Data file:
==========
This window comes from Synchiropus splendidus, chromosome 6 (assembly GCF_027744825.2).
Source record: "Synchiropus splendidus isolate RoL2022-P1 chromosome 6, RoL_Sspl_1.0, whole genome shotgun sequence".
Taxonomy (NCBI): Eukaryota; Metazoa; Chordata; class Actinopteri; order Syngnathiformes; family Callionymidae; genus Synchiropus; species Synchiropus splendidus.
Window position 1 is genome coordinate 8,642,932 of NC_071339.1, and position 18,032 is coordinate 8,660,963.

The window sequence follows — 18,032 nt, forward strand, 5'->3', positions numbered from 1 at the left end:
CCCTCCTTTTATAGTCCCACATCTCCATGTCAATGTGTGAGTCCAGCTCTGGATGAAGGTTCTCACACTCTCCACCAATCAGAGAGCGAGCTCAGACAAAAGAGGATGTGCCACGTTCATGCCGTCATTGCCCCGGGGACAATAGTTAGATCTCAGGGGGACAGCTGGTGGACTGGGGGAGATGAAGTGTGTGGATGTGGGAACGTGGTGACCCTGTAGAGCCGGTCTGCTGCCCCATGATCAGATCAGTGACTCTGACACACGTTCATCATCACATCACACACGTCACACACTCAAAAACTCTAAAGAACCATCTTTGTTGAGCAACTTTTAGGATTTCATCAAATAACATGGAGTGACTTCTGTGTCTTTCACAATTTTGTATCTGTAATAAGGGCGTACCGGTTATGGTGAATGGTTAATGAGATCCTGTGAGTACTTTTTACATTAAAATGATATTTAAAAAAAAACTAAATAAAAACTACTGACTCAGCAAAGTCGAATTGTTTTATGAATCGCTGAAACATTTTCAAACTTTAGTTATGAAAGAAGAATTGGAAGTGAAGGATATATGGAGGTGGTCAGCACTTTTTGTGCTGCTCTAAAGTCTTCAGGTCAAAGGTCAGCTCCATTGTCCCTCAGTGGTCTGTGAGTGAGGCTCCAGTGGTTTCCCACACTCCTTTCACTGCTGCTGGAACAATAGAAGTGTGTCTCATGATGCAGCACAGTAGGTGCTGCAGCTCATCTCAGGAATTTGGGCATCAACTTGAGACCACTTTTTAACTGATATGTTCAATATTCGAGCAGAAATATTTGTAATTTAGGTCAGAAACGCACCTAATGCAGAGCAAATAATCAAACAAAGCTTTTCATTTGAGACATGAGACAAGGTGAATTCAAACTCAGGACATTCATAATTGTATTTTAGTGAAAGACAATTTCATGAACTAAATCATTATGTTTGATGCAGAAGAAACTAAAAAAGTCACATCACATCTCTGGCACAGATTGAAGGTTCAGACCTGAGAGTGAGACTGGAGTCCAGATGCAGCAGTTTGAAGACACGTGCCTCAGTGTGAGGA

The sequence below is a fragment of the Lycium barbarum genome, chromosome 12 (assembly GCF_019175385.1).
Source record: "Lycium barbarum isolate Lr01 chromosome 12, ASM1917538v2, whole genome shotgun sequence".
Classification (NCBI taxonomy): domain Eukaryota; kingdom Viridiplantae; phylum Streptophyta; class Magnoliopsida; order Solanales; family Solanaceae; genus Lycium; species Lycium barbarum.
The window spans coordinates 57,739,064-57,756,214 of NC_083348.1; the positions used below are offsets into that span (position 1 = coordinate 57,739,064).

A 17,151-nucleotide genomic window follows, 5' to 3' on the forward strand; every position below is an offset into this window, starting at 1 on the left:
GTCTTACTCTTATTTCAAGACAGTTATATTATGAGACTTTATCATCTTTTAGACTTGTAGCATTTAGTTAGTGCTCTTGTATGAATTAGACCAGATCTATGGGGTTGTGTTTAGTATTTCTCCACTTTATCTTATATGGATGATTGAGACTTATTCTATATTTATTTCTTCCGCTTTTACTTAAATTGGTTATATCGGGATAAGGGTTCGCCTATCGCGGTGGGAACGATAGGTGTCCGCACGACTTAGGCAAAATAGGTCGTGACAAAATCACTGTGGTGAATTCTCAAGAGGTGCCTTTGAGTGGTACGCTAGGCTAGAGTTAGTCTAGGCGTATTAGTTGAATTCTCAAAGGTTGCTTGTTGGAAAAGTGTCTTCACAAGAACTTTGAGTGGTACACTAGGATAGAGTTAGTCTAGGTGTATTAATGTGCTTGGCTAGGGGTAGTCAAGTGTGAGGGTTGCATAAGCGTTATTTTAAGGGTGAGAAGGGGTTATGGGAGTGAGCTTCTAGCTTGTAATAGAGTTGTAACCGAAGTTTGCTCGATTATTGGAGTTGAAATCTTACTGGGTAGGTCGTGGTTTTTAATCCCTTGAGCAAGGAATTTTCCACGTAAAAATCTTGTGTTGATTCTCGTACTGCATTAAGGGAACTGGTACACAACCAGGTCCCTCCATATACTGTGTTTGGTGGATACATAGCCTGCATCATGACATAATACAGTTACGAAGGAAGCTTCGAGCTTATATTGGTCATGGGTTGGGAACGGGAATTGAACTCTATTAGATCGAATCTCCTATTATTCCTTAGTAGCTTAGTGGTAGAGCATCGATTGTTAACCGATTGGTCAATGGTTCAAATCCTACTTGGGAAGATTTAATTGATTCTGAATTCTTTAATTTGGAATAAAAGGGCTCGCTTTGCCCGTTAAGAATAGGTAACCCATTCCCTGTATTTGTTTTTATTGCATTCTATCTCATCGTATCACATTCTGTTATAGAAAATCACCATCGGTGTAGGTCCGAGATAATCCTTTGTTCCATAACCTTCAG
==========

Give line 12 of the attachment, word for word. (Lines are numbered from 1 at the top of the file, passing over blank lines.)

GTCTTACTCTTATTTCAAGACAGTTATATTATGAGACTTTATCATCTTTTAGACTTGTAGCATTTAGTTAGTGCTCTTGTATGAATTAGACCAGATCTATGGGGTTGTGTTTAGTATTTCTCCACTTTATCTTATATGGATGATTGAGACTTATTCTATATTTATTTCTTCCGCTTTTACTTAAATTGGTTATATCGGGATAAGGGTTCGCCTATCGCGGTGGGAACGATAGGTGTCCGCACGACTTAGGCAAAATAGGTCGTGACAAAATCACTGTGGTGAATTCTCAAGAGGTGCCTTTGAGTGGTACGCTAGGCTAGAGTTAGTCTAGGCGTATTAGTTGAATTCTCAAAGGTTGCTTGTTGGAAAAGTGTCTTCACAAGAACTTTGAGTGGTACACTAGGATAGAGTTAGTCTAGGTGTATTAATGTGCTTGGCTAGGGGTAGTCAAGTGTGAGGGTTGCATAAGCGTTATTTTAAGGGTGAGAAGGGGTTATGGGAGTGAGCTTCTAGCTTGTAATAGAGTTGTAACCGAAGTTTGCTCGATTATTGGAGTTGAAATCTTACTGGGTAGGTCGTGGTTTTTAATCCCTTGAGCAAGGAATTTTCCACGTAAAAATCTTGTGTTGATTCTCGTACTGCATTAAGGGAACTGGTACACAACCAGGTCCCTCCATATACTGTGTTTGGTGGATACATAGCCTGCATCATGACATAATACAGTTACGAAGGAAGCTTCGAGCTTATATTGGTCATGGGTTGGGAACGGGAATTGAACTCTATTAGATCGAATCTCCTATTATTCCTTAGTAGCTTAGTGGTAGAGCATCGATTGTTAACCGATTGGTCAATGGTTCAAATCCTACTTGGGAAGATTTAATTGATTCTGAATTCTTTAATTTGGAATAAAAGGGCTCGCTTTGCCCGTTAAGAATAGGTAACCCATTCCCTGTATTTGTTTTTATTGCATTCTATCTCATCGTATCACATTCTGTTATAGAAAATCACCATCGGTGTAGGTCCGAGATAATCCTTTGTTCCATAACCTTCAG